The Fed is joining a bunch of other regulators looking into the foreclosure mess, Ben Bernanke said in a speech this morning.
He didn't add much to what we already know about the mess, but he did give a useful quick history of the idea of homeownership in America (and how it's taken a beating in the past few years):
Home ownership is great!
For many of us, owning a home signaled a passage into adulthood that coincided with the start of a career and family. High levels of homeownership have been shown to foster greater involvement in school and civic organizations, higher graduation rates, and greater neighborhood stability.
So the government should reward people for buying houses.
Recognizing these benefits, our society has taken steps to encourage homeownership. Tax incentives, mortgage insurance from the Federal Housing Administration, and other government policies all contributed to a long rise in the U.S. homeownership rate—from 45 percent in 1940 to a peak of 69 percent in 2004.
Oh, wait. There's also a downside.
Home purchases that are very highly leveraged or unaffordable subject the borrower and lender to a great deal of risk. Moreover, even in a strong economy, unforeseen life events and risks in local real estate markets make highly leveraged borrowers vulnerable.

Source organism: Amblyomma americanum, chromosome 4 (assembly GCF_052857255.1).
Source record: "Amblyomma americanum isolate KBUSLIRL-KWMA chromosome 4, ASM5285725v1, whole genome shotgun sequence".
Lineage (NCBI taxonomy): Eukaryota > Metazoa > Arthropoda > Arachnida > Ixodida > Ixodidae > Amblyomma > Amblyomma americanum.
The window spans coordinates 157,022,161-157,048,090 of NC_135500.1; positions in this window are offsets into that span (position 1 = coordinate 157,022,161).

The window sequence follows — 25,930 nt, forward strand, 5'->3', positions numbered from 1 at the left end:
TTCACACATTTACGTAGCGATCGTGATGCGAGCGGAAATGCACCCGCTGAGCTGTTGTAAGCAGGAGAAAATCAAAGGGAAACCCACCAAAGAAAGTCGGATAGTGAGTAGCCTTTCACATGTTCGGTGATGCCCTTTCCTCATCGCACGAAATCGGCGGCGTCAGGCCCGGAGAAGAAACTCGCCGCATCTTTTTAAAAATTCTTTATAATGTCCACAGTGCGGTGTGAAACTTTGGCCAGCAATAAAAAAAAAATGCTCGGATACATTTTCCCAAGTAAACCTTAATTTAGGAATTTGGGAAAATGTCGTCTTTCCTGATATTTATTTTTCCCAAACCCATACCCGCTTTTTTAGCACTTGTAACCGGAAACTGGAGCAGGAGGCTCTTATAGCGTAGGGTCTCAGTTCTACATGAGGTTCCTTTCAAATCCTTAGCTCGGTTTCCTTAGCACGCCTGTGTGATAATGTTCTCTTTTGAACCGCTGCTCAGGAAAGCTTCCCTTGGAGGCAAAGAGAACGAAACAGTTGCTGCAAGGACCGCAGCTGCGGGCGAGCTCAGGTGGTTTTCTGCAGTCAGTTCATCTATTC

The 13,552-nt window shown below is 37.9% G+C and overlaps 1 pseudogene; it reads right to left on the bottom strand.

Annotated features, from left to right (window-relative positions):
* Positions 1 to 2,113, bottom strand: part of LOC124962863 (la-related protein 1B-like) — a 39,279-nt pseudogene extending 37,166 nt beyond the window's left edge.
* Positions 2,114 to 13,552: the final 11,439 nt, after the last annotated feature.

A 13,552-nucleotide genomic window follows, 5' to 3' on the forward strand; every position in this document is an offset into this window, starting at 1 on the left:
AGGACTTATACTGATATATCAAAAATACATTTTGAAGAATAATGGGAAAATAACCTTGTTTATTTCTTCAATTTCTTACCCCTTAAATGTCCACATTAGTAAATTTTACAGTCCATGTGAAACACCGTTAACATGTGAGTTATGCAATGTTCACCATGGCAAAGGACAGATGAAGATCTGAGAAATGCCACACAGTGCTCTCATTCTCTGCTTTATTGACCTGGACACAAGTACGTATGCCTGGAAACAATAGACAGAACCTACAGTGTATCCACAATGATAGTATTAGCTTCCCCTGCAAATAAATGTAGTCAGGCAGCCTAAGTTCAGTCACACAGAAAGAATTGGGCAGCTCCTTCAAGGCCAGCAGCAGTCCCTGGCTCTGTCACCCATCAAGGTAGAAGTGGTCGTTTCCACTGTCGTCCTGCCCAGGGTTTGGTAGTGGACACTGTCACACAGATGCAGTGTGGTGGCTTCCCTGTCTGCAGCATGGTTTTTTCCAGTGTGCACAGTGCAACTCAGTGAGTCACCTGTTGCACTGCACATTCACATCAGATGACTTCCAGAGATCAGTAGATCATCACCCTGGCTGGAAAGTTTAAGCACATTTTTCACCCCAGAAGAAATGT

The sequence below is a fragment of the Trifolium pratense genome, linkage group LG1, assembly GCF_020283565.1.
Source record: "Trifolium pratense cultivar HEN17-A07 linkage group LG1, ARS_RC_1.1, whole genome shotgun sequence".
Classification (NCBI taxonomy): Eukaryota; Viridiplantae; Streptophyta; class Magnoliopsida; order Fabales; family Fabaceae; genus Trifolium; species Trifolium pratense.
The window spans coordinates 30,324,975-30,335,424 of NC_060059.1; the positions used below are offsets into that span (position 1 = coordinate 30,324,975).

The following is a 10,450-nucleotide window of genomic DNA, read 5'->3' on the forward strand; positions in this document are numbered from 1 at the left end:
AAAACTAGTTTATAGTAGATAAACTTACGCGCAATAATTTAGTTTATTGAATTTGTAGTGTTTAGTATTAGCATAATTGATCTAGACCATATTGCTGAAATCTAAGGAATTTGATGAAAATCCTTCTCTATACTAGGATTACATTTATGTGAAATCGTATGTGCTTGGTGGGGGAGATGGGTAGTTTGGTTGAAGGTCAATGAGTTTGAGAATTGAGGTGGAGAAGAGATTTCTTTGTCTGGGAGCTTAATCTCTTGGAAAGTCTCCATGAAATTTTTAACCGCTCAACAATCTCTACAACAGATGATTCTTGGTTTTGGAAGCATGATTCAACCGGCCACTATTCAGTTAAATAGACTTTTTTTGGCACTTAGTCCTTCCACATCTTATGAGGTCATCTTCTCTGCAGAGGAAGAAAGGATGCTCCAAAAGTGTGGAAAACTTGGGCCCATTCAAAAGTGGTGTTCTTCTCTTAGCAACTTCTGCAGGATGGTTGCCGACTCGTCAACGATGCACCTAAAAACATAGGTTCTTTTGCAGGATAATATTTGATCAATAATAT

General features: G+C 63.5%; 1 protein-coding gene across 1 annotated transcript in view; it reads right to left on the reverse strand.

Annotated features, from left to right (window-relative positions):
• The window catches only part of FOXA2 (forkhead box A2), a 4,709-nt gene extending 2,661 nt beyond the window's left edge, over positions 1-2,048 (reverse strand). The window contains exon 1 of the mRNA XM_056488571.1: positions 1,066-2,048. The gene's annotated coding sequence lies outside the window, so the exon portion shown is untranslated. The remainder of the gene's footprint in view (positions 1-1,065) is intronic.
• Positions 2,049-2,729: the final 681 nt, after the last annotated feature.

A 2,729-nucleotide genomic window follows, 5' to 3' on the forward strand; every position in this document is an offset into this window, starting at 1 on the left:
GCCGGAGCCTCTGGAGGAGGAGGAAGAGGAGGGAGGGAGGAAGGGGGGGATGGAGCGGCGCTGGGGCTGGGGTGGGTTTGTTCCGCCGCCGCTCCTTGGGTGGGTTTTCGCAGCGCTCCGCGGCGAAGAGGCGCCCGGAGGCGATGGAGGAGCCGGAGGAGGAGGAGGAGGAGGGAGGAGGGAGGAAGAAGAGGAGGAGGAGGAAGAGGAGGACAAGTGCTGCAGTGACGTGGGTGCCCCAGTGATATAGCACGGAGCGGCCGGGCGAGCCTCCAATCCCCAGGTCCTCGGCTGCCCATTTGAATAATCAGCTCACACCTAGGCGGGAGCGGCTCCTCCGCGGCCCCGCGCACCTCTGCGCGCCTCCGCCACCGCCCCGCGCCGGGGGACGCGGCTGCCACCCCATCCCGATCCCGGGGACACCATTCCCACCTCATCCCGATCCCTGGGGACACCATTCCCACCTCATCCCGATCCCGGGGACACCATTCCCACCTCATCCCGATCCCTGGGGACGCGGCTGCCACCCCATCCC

Especially when lenders start giving out crazy mortgages and people buy houses they can't afford.
It was ultimately very destructive when, in the early part of this decade, dubious underwriting practices and mortgage products inappropriate for many borrowers became more common. In time, these practices and products contributed to problems in the broader financial services industry and helped spark a foreclosure crisis marked by a tremendous upheaval in housing markets.
Now millions of people are either underwater or almost underwater on their homes — an ugly picture that may last for a while.
Now, more than 20 percent of borrowers owe more than their home is worth and an additional 33 percent have equity cushions of 10 percent or less, putting them at risk should house prices decline much further. With housing markets still weak, high levels of mortgage distress may well persist for some time to come.